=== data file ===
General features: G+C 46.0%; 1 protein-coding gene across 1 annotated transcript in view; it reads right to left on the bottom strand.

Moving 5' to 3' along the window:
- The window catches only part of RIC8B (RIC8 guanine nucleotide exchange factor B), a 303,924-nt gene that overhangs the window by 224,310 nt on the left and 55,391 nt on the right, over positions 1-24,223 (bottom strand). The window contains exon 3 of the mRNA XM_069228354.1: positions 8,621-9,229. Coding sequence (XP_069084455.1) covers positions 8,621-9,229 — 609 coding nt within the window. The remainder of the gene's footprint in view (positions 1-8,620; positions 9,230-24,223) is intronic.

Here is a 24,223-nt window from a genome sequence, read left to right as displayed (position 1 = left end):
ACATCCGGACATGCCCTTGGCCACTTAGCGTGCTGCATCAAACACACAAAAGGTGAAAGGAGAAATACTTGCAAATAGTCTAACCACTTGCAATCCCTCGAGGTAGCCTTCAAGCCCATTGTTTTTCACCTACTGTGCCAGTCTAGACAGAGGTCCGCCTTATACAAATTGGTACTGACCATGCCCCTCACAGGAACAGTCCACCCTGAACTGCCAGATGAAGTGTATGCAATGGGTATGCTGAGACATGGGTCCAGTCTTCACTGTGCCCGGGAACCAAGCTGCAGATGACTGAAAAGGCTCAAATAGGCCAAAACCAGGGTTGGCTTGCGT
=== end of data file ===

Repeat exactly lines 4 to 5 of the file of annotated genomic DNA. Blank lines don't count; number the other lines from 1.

Here is a 24,223-nt window from a genome sequence, read left to right as displayed (position 1 = left end):
ACATCCGGACATGCCCTTGGCCACTTAGCGTGCTGCATCAAACACACAAAAGGTGAAAGGAGAAATACTTGCAAATAGTCTAACCACTTGCAATCCCTCGAGGTAGCCTTCAAGCCCATTGTTTTTCACCTACTGTGCCAGTCTAGACAGAGGTCCGCCTTATACAAATTGGTACTGACCATGCCCCTCACAGGAACAGTCCACCCTGAACTGCCAGATGAAGTGTATGCAATGGGTATGCTGAGACATGGGTCCAGTCTTCACTGTGCCCGGGAACCAAGCTGCAGATGACTGAAAAGGCTCAAATAGGCCAAAACCAGGGTTGGCTTGCGT